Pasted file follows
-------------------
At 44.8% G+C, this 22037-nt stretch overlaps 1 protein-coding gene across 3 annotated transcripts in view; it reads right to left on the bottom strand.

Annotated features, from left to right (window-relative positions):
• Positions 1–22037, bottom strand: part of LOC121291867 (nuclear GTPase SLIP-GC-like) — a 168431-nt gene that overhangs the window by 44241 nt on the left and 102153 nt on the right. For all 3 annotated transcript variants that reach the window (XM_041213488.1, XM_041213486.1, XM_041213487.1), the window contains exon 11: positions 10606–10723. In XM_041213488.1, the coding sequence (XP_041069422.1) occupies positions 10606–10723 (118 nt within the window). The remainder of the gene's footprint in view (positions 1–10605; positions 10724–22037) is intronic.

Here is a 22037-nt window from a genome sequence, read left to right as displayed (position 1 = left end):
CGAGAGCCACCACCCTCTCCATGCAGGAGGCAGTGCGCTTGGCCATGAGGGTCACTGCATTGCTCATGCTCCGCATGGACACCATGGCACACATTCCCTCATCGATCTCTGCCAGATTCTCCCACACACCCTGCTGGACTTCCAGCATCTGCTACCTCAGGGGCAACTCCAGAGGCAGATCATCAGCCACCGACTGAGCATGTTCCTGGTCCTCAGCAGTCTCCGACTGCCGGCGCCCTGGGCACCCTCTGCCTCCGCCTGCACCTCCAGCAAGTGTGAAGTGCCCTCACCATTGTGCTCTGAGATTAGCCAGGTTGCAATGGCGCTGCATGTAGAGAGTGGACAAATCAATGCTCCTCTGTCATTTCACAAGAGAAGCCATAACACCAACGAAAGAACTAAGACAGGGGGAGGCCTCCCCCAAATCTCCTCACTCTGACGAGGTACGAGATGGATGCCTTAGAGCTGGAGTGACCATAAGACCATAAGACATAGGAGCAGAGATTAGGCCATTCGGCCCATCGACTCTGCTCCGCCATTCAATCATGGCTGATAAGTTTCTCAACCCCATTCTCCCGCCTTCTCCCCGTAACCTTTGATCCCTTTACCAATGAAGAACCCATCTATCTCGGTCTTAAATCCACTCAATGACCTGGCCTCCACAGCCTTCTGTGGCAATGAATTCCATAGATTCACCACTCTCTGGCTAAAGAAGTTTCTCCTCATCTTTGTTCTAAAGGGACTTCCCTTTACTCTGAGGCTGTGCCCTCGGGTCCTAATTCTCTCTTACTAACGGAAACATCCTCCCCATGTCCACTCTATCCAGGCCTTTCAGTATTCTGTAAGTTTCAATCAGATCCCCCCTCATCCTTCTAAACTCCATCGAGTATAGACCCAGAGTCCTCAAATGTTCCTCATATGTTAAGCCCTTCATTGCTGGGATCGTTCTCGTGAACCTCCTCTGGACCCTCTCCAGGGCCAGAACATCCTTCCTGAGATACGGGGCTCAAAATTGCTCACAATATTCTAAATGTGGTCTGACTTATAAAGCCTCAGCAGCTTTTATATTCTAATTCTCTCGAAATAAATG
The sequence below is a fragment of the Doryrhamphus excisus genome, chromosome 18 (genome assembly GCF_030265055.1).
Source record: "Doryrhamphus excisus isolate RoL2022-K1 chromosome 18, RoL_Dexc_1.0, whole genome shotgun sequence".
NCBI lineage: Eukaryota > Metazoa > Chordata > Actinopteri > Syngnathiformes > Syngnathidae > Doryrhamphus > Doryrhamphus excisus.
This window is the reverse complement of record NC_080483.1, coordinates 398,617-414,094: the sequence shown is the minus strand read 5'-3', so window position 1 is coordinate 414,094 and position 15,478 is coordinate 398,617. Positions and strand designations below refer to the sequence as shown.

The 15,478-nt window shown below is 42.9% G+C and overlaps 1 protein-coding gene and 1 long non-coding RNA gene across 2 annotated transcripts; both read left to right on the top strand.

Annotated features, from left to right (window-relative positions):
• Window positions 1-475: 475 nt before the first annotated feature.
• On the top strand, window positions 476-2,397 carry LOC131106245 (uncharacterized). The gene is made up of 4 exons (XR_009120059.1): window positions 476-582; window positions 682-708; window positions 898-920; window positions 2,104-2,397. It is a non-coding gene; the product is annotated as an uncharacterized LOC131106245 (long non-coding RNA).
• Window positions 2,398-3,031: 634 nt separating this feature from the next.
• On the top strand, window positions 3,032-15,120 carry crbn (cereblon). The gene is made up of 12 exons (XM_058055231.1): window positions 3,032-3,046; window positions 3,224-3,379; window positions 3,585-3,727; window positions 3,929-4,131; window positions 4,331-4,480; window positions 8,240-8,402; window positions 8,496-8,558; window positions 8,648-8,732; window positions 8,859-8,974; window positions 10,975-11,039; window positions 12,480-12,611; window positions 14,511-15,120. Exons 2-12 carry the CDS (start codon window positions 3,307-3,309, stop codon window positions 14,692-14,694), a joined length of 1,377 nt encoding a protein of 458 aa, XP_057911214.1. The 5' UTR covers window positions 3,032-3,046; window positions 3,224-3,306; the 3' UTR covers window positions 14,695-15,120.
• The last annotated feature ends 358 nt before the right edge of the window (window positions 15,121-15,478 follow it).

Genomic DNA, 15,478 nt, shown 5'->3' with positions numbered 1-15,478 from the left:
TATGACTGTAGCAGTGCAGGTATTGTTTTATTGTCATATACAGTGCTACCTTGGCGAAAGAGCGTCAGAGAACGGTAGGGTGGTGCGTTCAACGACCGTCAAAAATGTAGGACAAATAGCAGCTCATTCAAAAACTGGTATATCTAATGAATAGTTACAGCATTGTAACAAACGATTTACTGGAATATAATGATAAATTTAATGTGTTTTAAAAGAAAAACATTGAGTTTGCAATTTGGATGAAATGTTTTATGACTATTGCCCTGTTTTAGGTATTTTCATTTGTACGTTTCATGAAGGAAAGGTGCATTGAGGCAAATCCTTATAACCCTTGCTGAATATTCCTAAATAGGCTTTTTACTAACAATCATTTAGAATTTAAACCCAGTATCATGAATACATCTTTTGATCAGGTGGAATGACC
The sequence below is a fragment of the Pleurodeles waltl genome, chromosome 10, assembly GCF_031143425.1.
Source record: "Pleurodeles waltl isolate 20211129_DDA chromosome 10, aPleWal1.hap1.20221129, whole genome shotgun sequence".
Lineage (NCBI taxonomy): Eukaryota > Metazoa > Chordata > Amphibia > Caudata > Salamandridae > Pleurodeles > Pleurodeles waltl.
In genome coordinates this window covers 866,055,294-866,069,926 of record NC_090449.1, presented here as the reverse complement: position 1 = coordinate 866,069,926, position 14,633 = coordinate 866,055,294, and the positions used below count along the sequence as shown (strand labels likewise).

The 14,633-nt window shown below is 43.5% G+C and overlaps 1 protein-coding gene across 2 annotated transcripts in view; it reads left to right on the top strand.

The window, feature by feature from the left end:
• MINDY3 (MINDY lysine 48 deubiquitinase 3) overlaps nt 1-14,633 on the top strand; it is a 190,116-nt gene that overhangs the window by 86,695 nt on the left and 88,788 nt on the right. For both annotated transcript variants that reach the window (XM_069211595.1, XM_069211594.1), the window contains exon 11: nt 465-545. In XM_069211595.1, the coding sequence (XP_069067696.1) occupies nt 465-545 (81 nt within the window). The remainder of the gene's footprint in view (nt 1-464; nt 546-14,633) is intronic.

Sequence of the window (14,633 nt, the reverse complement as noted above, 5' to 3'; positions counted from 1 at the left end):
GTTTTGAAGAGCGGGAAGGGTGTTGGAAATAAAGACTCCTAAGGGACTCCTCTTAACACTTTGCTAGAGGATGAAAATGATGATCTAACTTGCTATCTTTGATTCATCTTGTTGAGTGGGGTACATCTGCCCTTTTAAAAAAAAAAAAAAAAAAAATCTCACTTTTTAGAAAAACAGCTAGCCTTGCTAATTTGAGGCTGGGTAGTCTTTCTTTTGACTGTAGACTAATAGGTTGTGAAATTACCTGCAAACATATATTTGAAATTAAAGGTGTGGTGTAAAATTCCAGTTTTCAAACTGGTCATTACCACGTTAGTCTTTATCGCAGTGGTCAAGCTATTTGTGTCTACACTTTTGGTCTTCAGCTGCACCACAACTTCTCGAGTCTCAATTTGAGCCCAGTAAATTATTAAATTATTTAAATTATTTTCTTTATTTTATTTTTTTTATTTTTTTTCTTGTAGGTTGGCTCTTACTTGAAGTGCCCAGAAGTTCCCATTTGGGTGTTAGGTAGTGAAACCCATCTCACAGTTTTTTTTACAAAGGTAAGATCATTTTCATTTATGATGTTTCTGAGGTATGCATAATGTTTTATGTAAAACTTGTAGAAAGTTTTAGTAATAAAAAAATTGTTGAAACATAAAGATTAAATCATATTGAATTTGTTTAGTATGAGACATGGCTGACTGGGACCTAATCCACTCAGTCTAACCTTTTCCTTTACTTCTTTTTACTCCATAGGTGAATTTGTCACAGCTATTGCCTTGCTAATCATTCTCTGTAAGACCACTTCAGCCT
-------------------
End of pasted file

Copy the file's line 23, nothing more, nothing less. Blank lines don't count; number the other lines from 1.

The 14,633-nt window shown below is 43.5% G+C and overlaps 1 protein-coding gene across 2 annotated transcripts in view; it reads left to right on the top strand.